Deliberation, engagement and values in health

Why is deliberation important?

The ACHEEV Team talks about the importance of public consultation in health policy decisions

Jackie Street [00:00:02] So, Chris, what do you think of the main differences between the deliberative processes that we run and the normal qualitative research like focus groups or even surveys? 

Chris Degeling [00:00:13] I guess the key difference is that they get input from experts. They get the opportunity to have an appraisal of evidence. They get to make judgements about that evidence. They could do it to discuss the issues with each other. So they get to listen to alternative points of views. That's what deliberation is about. And it's one of the key reasons why this research method is so valuable and such that the decisions that they make or the evidence that they end up generating is based on their authentic preferences, what they really would, what someone who's very well informed would say about a particular problem or issue. 

Jackie Street [00:00:46] And they have much longer to consider it. And we give them two to three days with a focus group is one to two hours. 

Chris Degeling [00:00:51] Yep. And that means that really the information that they give is much more inclusive and generally well-informed than something like a like a survey or a focus group, those types of responses. 

Jackie Street  [00:01:05] So I think earlier you were talking about authentic preferences that are the extra time that we give participants, so the two to three days that we allow for those authentic preferences, rather than the one to two hours that a focus group has authored a survey.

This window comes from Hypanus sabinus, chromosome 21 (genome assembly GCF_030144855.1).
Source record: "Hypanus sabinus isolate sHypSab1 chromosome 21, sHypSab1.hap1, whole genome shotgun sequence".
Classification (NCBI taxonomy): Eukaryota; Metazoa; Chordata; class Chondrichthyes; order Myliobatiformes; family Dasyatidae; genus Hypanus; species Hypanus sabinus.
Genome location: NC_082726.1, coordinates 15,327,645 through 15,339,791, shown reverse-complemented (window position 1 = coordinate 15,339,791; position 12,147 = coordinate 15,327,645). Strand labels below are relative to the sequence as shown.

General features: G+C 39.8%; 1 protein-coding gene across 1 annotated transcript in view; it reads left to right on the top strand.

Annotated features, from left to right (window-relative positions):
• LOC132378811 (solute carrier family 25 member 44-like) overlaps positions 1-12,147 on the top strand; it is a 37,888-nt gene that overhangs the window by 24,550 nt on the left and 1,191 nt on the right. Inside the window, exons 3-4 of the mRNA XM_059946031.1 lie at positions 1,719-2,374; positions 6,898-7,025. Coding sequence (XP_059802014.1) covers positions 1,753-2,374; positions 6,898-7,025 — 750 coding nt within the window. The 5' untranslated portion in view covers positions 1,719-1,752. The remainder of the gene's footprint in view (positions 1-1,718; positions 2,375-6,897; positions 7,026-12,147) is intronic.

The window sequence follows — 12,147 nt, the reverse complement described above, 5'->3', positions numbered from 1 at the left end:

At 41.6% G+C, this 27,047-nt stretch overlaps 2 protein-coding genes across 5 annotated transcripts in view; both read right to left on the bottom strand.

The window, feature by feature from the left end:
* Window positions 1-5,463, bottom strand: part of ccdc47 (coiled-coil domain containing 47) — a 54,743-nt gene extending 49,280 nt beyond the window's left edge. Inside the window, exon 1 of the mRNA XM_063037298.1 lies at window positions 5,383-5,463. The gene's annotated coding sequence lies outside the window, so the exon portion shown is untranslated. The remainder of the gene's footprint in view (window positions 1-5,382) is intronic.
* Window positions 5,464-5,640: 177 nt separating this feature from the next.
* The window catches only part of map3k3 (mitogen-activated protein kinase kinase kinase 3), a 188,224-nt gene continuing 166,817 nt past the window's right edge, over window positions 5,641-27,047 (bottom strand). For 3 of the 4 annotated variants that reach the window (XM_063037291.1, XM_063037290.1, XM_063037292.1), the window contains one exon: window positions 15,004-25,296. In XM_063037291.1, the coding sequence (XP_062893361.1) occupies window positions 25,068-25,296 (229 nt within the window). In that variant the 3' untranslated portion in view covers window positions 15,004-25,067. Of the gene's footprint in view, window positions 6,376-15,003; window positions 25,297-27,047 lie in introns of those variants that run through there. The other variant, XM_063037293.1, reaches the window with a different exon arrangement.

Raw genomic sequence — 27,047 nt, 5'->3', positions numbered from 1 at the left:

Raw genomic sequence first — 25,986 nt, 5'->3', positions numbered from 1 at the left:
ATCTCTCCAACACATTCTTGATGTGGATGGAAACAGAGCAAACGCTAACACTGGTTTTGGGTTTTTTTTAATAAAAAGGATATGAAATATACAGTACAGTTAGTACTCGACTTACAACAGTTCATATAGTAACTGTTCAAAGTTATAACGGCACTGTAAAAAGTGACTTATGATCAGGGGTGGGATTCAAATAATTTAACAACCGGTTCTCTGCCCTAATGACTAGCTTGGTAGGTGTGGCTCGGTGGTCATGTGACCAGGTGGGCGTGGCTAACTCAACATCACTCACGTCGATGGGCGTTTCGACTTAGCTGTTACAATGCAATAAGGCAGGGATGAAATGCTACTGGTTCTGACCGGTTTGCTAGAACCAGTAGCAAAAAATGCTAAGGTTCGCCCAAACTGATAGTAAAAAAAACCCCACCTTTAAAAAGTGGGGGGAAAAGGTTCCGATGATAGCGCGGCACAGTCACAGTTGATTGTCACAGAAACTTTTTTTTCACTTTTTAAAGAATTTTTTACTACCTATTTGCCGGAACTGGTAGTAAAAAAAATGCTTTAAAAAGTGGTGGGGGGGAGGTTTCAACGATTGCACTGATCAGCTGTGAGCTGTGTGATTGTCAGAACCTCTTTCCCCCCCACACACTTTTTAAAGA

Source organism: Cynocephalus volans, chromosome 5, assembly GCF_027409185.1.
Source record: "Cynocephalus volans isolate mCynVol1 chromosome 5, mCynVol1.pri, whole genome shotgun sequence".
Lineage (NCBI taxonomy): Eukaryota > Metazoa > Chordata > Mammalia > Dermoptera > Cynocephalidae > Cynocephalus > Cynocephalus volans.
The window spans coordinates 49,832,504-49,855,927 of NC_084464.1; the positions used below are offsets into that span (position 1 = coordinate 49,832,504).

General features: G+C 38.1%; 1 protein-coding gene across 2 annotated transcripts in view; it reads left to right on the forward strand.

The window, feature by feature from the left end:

Chris Degeling [00:01:21] Yeah. So that's that's the really the big difference is that that extra time and the information and the opportunity to share points of views, consider evidence, factual based information means that rather than just having a knee jerk response like a survey online focus groups, you really get to the heart of what people what matters to people and what they think should happen around particular issues.

Important health decisions always involve both evidence and values. ACHEEV operates in the space between evidence and values: we make evidence accessible to people, and then support them to make judgements about what matters most, and why.

In a well-designed deliberative process, groups of strangers from very different backgrounds can collaborate to produce recommendations and give good reasons for those recommendations. This can provide practical and principled guidance for decision makers from the professions, regulators or government. We also conduct social research about people’s values, and how they make judgements about the right thing to do in health contexts.



Dr Chris DegelingProfessor Stacy CarterProfessor Annette Braunack-Mayer, Dr Patti Shih, Dr Yves Aquino, Kathleen Prokopovich, Belinda Fabrianesi, Lucy Carolan

Project Description

The Australian Centre for Health Engagement, Evidence and Values (ACHEEV) is the leading centre for high-quality deliberative and values-based research in health and health policy in the Asia-Pacific region. Our aim is not just to do deliberation, engagement and values-based research, but also to think critically about how such research should be done, and to produce methodological scholarship that will drive excellence in these fields.

This includes conducting rigorous reviews of existing literature, critiquing existing work, and writing methodological papers ourselves. Much of this work is situated in the context of empirical bioethics. Bioethics is the discipline concerned with the ethical dimensions of life, including health, healthcare, One Health and biotechnology. While bioethics was traditionally a purely theoretical discipline, it is becoming increasingly empirical, and members of our team have been closely involved in these developments, as reflected in some of the papers listed below.





Project Description